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The Shelby County Health Department announced Monday that six additional county residents have tested positive for coronavirus (COVID-19): A 61-year-old male and a 37-year-old male both with moderate symptoms. A 25-year-old female. A 27-year-old male and a 57-year-old female all three with mild symptoms. A 34-year-old female who is hospitalized.

State metrics reported for the week end August 8: Shelby County’s positivity rate was at 5.4% with a “WARNING LEVEL” for weekly positives per 100,000 population exceeding 50 per 100K to 87 per 100K. For week ending August 15: Shelby County’s positivity rate is now at 7.7%, with weekly positives rate per 100,000 population exceeding 50 per 100K to 133 per 100K.

If Shelby County’s weekly positivity rate exceeds 8%, the County will be designated by IDPH at Warning level for coronavirus disease. A county enters into a “WARNING LEVEL” when two or more risk indicators for Covid-19 exceed the targeted indicators.

The county now has 156 residents that have tested positive for Covid-19. Currently, the state has 20 counties at “WARNING LEVELS,” including Moultrie County.

Federal privacy restrictions prohibit the release of any additional information.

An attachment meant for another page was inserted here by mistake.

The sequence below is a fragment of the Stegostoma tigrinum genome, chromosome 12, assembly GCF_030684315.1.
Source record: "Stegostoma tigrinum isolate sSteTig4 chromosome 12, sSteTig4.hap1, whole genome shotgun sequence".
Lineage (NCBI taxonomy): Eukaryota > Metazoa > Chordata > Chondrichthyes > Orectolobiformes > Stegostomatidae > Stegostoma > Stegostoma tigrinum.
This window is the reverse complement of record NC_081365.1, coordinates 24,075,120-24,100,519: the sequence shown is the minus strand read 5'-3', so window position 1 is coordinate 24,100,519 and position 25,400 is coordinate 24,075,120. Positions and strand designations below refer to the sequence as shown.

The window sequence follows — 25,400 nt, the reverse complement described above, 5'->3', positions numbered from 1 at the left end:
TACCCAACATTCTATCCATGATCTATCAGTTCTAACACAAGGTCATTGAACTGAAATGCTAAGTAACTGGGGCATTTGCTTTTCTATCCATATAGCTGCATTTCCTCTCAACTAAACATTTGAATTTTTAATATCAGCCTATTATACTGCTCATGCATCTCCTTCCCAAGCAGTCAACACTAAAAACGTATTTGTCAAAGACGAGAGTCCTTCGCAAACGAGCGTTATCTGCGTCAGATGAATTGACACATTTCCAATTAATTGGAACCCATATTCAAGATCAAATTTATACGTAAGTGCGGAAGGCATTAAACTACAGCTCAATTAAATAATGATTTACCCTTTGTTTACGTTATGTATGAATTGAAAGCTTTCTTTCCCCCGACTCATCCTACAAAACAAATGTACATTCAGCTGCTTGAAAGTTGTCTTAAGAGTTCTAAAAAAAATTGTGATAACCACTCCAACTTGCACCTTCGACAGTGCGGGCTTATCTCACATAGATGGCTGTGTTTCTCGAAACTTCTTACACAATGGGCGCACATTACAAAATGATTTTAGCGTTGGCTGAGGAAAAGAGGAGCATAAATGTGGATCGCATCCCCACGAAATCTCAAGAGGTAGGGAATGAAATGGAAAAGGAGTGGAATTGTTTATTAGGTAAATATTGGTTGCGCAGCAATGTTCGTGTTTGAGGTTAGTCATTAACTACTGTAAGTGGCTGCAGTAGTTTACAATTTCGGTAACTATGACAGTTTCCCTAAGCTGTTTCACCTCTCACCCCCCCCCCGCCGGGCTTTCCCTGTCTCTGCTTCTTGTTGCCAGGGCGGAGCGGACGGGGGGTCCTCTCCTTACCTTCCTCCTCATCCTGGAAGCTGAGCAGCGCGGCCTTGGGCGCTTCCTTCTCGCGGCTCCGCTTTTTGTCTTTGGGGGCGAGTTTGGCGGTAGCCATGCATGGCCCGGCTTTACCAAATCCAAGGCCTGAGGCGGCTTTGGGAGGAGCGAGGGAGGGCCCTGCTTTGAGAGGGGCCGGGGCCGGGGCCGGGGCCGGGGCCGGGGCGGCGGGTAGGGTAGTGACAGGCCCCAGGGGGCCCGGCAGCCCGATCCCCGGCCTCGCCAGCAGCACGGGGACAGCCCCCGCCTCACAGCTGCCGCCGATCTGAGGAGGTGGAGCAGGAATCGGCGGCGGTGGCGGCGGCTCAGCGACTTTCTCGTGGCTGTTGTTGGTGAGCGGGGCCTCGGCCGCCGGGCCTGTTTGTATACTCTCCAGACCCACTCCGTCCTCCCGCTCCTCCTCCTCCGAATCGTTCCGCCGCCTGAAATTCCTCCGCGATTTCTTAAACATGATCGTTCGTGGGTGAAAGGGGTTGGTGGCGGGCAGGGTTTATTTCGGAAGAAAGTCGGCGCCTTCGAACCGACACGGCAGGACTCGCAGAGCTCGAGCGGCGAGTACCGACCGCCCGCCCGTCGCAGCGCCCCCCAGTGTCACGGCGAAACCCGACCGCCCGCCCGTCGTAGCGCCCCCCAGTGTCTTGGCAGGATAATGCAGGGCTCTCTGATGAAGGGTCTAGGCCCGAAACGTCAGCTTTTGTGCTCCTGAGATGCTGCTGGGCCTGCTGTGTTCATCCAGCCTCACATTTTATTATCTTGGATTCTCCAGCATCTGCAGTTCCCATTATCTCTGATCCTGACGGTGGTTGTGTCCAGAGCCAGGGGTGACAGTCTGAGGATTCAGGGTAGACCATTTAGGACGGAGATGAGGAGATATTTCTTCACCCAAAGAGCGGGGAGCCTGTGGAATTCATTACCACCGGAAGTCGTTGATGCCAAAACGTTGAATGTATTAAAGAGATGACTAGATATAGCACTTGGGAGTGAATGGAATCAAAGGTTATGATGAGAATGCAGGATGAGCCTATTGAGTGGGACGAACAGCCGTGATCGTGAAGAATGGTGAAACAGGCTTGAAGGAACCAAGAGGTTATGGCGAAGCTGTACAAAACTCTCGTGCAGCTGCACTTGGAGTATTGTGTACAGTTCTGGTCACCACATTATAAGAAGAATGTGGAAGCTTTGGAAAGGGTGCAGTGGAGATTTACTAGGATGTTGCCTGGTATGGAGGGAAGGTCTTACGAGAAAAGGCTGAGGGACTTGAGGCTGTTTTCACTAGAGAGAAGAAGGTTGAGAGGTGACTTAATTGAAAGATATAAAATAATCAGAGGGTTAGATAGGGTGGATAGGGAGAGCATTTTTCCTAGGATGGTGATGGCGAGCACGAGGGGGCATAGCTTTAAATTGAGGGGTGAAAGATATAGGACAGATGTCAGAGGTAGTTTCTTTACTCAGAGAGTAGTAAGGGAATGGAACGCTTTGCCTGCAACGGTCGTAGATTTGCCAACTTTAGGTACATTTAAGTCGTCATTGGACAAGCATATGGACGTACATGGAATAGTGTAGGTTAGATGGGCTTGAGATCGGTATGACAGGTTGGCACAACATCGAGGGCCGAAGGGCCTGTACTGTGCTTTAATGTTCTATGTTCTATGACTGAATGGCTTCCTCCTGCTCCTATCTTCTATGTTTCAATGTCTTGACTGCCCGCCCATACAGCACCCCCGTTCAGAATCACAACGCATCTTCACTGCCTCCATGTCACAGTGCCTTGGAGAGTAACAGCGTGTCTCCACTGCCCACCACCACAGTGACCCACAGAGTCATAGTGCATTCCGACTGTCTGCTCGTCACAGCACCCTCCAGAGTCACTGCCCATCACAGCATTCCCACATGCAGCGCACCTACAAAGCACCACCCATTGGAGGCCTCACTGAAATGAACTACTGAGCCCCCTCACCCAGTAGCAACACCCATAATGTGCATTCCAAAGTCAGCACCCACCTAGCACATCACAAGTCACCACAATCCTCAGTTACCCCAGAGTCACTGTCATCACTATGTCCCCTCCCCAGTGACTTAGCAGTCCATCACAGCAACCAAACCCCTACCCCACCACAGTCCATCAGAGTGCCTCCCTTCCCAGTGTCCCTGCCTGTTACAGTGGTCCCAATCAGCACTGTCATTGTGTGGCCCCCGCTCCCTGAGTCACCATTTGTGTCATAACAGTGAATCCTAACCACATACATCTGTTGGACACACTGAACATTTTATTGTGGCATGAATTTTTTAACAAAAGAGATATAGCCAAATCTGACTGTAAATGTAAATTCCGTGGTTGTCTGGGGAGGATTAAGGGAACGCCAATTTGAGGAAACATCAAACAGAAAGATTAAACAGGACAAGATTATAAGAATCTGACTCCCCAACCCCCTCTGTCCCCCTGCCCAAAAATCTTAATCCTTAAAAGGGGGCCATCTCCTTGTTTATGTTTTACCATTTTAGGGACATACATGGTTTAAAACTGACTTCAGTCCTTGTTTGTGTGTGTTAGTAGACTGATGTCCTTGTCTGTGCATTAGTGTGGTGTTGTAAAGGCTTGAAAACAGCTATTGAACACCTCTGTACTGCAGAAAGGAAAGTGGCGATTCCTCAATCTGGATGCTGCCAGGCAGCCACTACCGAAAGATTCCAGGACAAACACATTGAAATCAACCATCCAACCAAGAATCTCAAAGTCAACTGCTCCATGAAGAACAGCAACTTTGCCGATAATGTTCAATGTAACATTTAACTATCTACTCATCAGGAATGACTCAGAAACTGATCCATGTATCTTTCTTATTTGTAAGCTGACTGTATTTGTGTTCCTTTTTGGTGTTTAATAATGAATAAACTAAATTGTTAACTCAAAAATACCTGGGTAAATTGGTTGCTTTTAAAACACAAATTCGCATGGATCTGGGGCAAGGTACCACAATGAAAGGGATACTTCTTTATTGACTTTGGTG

About COVID-19

COVID-19 is spread from person-to-person by respiratory droplets,which occurs when someone who is sick coughs or sneezes. Symptoms for COVID-19 usually appear two to 14 days after initial exposure to the disease.



•Shortness of breath

COVID-19 Prevention

The best ways to prevent transmission of coronavirus is:

•Practice social distancing, stay at home as much as possible

•Wash your hands for at least 20 seconds with soap and water

•Avoid touching your face with unwashed hands.

•Wear a mask indoors around people and outside when you can’t socially distance.

What to do if you are sick and suspect exposure or infection of COVID-19

COVID-19 testing supplies are limited, and screenings are being performed in consultation with the Illinois Department of Public Health and the CDC.

•Call ahead before visiting your primary care physician (family doctor) to let them know you may have or have COVID-19.

•Monitor your symptoms. Seek prompt medical attention if your illness is worsening (e.g., difficulty breathing).

•If you have a medical emergency call 9-1-1, notify the dispatch personnel that you have, or are being evaluated, for COVID-19.

•Stay home except to receive medical care.

•Separate yourself from others and animals in your home.

•Clean all “high-touch”surfaces every day. This includes counters, tabletops, doorknobs,bathroom fixtures, phones, keyboards, tablets, mote controls and bedside tables.

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